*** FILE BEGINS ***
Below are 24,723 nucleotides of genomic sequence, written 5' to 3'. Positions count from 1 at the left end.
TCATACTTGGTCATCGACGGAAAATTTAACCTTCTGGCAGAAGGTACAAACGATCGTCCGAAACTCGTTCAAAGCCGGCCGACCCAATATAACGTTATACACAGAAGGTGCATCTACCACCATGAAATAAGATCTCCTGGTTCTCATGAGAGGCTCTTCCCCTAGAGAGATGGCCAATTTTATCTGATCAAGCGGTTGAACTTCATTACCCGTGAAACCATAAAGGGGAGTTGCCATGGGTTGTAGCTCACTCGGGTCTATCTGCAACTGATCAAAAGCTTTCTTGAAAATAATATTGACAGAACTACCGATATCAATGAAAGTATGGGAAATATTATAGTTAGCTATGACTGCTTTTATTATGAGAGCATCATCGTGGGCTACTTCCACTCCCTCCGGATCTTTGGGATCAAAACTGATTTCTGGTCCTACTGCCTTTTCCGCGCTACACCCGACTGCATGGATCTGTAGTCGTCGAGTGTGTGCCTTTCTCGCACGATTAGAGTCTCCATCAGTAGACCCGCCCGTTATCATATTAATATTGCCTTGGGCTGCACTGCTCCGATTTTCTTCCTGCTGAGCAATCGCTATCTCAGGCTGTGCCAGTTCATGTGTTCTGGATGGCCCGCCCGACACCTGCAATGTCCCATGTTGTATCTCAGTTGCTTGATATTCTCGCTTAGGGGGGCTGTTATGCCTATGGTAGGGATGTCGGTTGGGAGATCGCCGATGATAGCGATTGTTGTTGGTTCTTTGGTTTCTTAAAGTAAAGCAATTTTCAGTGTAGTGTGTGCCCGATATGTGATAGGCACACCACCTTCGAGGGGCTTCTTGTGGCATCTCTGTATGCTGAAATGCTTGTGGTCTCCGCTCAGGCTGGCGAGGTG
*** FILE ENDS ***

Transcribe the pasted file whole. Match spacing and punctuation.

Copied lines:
Below are 24,723 nucleotides of genomic sequence, written 5' to 3'. Positions count from 1 at the left end.
TCATACTTGGTCATCGACGGAAAATTTAACCTTCTGGCAGAAGGTACAAACGATCGTCCGAAACTCGTTCAAAGCCGGCCGACCCAATATAACGTTATACACAGAAGGTGCATCTACCACCATGAAATAAGATCTCCTGGTTCTCATGAGAGGCTCTTCCCCTAGAGAGATGGCCAATTTTATCTGATCAAGCGGTTGAACTTCATTACCCGTGAAACCATAAAGGGGAGTTGCCATGGGTTGTAGCTCACTCGGGTCTATCTGCAACTGATCAAAAGCTTTCTTGAAAATAATATTGACAGAACTACCGATATCAATGAAAGTATGGGAAATATTATAGTTAGCTATGACTGCTTTTATTATGAGAGCATCATCGTGGGCTACTTCCACTCCCTCCGGATCTTTGGGATCAAAACTGATTTCTGGTCCTACTGCCTTTTCCGCGCTACACCCGACTGCATGGATCTGTAGTCGTCGAGTGTGTGCCTTTCTCGCACGATTAGAGTCTCCATCAGTAGACCCGCCCGTTATCATATTAATATTGCCTTGGGCTGCACTGCTCCGATTTTCTTCCTGCTGAGCAATCGCTATCTCAGGCTGTGCCAGTTCATGTGTTCTGGATGGCCCGCCCGACACCTGCAATGTCCCATGTTGTATCTCAGTTGCTTGATATTCTCGCTTAGGGGGGCTGTTATGCCTATGGTAGGGATGTCGGTTGGGAGATCGCCGATGATAGCGATTGTTGTTGGTTCTTTGGTTTCTTAAAGTAAAGCAATTTTCAGTGTAGTGTGTGCCCGATATGTGATAGGCACACCACCTTCGAGGGGCTTCTTGTGGCATCTCTGTATGCTGAAATGCTTGTGGTCTCCGCTCAGGCTGGCGAGGTG